Notice Pielke says “pathologically politicizing science.” Science is always already politicized to some extent because the world is politicized. What critics of the 1,200 experts were worried about wasn’t politicization, but the apparent sudden and unexplained move of these experts from “science arbiters” to “issue advocates,” because (in their calculations) that unexplained shift ran the risk of those experts’ advice being retroactively seen as “stealth issue advocacy” by people such as those 60% of Pennsylvania Republicans. The following Twitter exchange sums up this confusion on both parties:
RandomHeterodoxGuy (a self-declared libertarian math professor) thinks public health officials (and, presumably, public health experts) should always be Science Arbiters. Carl T. Bergstrom (an epidemiologist who has been one of the most useful COVID-19 Twitter resources since the pandemic began, and who instantly endorsed the BLM protests without caution about what infection dangers they might have posed) thinks he can seamlessly flow between “Issue Advocate” and “Science Arbiter” without having to explain which role he’s inhabiting — which happens a lot with experts on Twitter because it encourages a mashup of professional and personal in order to build and solidify one’s social graph.
Both RandomHeterodoxGuy and Carl T. Bergstrom are wrong about their roles in ways that represent why COVID-19 and the virus combined with structural racism represent the most dangerous challenges for scientific credibility in our lifetimes.
In “Five Modes of Science Engagement,” Pielke makes a couple of other points relevant to what’s happening now:
- In highly politicized environments like this one, Science Arbiters and Honest Broker are roles best played by committees and institutions well connected to policymakers. For a variety of horrible reasons this institutionalization of Science Arbiter hasn’t happened — leaving the field to individual experts, who start out as Arbiters and eventually slide to Issue Advocacy, resulting in a lot of confusion and alienation.
- Experts need to be informed about engagement before engaging. You need to understand how what you’re saying will be read by all audiences if you want to stay effective for all those audiences. “It does no good to explain how you wish the world worked or how it should work as an excuse for not understanding real-world political context,” Pielke writes. Trying to rapidly or dismissively navigate the nuances of moving from “those lockdown protests were dangerous” to “these BLM protests are essential” without acknowledging that how you got from A to B might confuse many people opens you to the charge of always having been a Stealth Advocate.
Black Lives Matter. I support and am in awe of the protesters — they have been exquisitely effective at forcing action and introspection and revealing the dust in the air. They have inspired me to recommit to anti-racism in my personal life and my business. (To help me with a new contract, I want to hire an African-American science communicator/marketer. Recommendations welcome.)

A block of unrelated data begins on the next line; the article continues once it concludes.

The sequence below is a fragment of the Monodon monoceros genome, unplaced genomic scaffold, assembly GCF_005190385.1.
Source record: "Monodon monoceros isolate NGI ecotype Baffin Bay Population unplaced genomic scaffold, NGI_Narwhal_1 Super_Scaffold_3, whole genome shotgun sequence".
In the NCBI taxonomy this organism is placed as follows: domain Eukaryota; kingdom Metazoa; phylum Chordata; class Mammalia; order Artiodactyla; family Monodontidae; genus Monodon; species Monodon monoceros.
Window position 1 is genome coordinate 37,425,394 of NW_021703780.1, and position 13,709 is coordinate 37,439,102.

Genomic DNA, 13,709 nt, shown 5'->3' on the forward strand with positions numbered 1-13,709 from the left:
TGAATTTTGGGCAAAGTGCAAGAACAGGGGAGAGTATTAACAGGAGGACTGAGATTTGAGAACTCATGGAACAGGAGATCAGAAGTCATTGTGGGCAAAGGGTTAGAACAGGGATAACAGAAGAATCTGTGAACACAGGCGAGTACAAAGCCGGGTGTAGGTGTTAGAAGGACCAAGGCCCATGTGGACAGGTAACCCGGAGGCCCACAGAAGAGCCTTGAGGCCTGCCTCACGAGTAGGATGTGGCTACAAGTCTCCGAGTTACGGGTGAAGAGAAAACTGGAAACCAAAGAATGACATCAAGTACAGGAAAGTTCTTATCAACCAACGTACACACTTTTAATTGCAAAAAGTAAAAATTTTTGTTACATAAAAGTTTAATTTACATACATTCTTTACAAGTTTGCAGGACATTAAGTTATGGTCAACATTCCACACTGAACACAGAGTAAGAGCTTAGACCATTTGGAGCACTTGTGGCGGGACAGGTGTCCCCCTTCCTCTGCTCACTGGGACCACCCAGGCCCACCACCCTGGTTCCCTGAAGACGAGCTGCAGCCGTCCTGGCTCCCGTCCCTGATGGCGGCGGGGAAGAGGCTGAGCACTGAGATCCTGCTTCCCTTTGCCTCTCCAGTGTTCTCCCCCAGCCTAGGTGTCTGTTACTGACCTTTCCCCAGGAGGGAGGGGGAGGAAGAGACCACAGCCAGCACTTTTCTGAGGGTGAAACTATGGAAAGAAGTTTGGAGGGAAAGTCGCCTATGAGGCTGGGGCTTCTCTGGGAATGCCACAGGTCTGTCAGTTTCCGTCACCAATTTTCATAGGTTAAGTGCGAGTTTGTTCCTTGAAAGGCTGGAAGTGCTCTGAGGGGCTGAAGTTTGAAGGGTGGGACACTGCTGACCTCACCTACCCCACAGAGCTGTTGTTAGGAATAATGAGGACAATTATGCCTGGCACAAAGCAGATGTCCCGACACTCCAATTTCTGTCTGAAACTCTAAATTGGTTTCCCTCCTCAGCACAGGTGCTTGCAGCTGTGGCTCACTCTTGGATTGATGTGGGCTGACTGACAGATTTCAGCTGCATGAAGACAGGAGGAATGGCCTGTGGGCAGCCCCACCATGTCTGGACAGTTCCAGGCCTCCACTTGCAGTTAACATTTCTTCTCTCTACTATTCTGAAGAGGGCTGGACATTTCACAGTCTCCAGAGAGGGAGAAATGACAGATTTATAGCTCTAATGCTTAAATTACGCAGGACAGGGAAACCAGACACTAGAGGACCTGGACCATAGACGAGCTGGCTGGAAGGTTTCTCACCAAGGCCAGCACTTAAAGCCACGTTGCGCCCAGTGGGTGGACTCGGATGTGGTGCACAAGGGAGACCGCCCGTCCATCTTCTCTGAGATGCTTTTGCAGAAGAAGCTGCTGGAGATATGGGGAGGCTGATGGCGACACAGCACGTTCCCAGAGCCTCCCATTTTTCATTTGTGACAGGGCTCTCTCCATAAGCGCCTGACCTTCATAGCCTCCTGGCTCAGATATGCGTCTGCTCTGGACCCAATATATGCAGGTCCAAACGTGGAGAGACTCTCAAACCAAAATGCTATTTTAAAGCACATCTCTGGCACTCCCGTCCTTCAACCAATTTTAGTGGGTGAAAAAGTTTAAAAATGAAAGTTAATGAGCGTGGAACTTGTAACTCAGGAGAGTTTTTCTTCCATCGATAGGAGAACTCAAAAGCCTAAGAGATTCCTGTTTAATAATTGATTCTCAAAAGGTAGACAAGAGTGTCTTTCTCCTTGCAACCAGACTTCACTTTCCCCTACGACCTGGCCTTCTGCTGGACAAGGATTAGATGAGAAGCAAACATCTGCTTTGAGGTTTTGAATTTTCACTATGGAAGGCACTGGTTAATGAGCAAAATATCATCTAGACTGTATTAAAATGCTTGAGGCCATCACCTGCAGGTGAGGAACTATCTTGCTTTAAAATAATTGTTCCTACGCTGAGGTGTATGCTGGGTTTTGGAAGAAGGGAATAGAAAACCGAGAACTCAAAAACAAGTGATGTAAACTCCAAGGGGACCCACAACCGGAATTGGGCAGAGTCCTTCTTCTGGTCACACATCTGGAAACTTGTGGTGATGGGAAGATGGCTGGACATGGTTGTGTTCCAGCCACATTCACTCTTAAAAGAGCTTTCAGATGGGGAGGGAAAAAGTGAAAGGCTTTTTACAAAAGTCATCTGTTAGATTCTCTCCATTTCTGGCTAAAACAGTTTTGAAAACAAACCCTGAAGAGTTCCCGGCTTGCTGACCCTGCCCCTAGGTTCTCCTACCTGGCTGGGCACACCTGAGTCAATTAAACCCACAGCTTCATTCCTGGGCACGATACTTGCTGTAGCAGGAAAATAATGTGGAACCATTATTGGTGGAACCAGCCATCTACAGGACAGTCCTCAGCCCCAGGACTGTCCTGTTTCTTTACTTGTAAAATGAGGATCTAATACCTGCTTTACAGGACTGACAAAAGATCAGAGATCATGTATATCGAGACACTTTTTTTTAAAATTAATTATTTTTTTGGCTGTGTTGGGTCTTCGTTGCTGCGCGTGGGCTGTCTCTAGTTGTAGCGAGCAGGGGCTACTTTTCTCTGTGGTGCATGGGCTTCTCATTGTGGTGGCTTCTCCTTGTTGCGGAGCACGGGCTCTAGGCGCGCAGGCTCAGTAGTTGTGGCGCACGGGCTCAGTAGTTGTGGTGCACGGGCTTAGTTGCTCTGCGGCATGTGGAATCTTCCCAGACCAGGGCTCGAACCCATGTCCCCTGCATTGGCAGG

As an immunocompromised person fearful of infection, I’m concerned about the risks to which the protests might expose both participants and, if those participants become infected, their networks. I am much more concerned about the risks of reopening in an uncoordinated and non-science-based cavalcade of ways across the country, but I am concerned about the infection consequences of the protests.
I wish more public health experts had, in passionately endorsing the goals of the protests, also uniformly endorsed a baseline set of steps protestors should have and still should follow to keep the protests as safe as possible. Issue Advocacy does not mean abandoning science when describing complex constellations of risk. I wish more experts had remained Issue Advocates about the risks of crowded, loud, unmasked protest and the risks of structural racism to public health, and thought through the messages they were sending to all audiences engaging with their expertise.
I can wish for this while also acknowledging that the protests are happening against a context in which U.S. political and institutional action and leadership has been largely absent, both on COVID-19 and racism. I know that that leadership gap is by far the biggest villain determining where we now stand.
I also acknowledge, as Kareem Abdul-Jabbar put it a few days ago, that
maybe the black community’s main concern right now isn’t whether protesters are standing three or six feet apart or whether a few desperate souls steal some T-shirts or even set a police station on fire, but whether their sons, husbands, brothers and fathers will be murdered by cops or wannabe cops just for going on a walk, a jog, a drive. Or whether being black means sheltering at home for the rest of their lives because the racism virus infecting the country is more deadly than COVID-19.
And I wish experts would always communicate more clearly about the roles they are filling for us, and think hard about the implications of not being clear about when and why they have switched into another role.